One thing the pandemic has made clear is that the Indiana General Assembly needs to take a serious look at the state’s long-term care system.
Nearly half of the Hoosiers who have died in the pandemic either lived or worked in a long-term care facility. Rodric Bray, the president pro tem of the Indiana Senate, called nursing homes “kind of ground zero for COVID-19.”
Of course, that doesn’t mean lawmakers will actually do anything.
“We’ve had some conversations about that,” Bray told CNHI Statehouse Reporter Whitney Downard, “but there’s no legislation right now.”
House Speaker Todd Huston offered a similar assessment. Lots of discussion, but no real action.
“I do not, frankly, remember a ton of bills that dealt specifically with that topic,” he said.
One piece of legislation lawmakers did manage to pass was Senate Bill 1, a measure designed to protect businesses such as nursing homes from “frivolous lawsuits” related to COVID-19.
Critics such as Democratic Rep. Ed DeLaney of Indianapolis expressed the fear that the new law would keep families from holding nursing homes accountable.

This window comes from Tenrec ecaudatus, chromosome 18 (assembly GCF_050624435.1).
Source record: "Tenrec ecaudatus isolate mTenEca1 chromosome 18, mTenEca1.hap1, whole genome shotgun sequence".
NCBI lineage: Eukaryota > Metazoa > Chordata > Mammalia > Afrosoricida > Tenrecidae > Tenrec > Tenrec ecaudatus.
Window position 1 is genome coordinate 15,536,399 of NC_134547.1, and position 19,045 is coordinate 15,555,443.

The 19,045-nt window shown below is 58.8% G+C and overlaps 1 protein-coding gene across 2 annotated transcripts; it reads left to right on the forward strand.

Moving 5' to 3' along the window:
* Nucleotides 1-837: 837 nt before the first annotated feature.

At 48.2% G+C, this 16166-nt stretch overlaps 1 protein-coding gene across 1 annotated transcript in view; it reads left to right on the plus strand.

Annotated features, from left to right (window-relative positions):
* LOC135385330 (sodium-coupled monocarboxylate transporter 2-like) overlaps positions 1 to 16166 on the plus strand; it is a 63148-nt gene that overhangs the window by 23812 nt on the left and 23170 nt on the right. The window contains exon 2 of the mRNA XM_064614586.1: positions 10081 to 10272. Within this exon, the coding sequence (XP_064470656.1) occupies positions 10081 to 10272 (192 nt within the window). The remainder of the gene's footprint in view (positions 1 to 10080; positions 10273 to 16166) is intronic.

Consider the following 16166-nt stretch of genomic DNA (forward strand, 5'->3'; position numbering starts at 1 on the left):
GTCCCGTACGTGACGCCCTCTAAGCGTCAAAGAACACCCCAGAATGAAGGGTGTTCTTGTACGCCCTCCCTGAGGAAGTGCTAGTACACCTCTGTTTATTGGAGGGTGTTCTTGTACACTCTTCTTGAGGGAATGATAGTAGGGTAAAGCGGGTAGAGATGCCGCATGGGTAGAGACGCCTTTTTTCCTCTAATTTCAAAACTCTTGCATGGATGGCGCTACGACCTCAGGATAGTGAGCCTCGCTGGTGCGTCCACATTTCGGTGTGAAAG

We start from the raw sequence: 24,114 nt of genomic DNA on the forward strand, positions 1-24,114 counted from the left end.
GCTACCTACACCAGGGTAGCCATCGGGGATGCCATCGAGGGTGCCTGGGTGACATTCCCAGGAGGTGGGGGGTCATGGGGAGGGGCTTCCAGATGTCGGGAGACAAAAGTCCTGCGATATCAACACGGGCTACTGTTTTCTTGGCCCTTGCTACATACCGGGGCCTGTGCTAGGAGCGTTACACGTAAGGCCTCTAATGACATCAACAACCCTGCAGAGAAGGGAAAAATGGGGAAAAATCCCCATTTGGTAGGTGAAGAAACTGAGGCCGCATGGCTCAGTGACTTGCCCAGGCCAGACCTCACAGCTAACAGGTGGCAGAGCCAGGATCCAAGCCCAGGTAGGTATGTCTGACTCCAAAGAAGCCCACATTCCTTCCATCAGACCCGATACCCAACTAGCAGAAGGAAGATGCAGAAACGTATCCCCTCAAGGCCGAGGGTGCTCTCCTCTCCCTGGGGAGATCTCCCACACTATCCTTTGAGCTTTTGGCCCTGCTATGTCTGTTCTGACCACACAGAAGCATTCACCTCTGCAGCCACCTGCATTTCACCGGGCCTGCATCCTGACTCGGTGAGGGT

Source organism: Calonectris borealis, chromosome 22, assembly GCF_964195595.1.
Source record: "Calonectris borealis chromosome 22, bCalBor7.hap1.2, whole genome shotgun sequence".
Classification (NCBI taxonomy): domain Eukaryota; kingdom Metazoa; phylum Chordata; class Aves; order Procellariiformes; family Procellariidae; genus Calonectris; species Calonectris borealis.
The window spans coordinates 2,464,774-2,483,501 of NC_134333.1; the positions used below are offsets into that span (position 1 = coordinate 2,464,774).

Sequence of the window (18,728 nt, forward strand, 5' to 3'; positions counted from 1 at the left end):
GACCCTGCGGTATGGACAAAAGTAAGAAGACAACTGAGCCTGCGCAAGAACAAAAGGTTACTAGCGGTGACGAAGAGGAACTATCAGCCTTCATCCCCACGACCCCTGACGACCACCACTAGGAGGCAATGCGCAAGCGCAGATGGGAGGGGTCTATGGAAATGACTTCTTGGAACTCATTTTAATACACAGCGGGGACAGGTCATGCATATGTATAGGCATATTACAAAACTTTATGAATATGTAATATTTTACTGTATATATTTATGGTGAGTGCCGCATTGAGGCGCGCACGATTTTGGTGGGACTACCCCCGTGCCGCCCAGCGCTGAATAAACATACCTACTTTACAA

“It defies logic that elected officials would desert our duty to protect our most vulnerable constituents,” he said. “We should not watch narrow corporate interests supersede justice.”
Advocates had hoped for more in the way of real reform.
Lawmakers might argue the challenges facing Indiana nursing homes need deeper study, but the fact is many of these issues have been evident for some time.
Even before the pandemic reared its ugly head, the state was far behind in its routine inspections. A December 2019 audit found the state’s long-term care ombudsmen program severely understaffed.
Gov. Eric Holcomb has suggested that funding for these facilities should be tied to quality of care, a move that might help to address the fact that 92 of Indiana’s 534 nursing homes have the lowest possible rating from the federal Centers for Medicare & Medicaid Services.
Holcomb also suggested “removing barriers to care” so that Hoosiers can “choose where they age,” a change that would mean a dramatic shift in the way Indiana funds long-term care.
Indiana is clearly behind the curve on these issues. In terms of staffing and care, the Long-Term Care Community Coalition ranks the Indiana’s facilities 46th in the nation.
The state needs to beef up oversight. It needs to take steps to improve the quality of care many of these facilities provide, and it needs to do more to help families care for their loved ones at home.
It’s time that lawmakers stopped talking about these issues and took action to address them. Their constituents should insist on it.
The Herald Bulletin, Anderson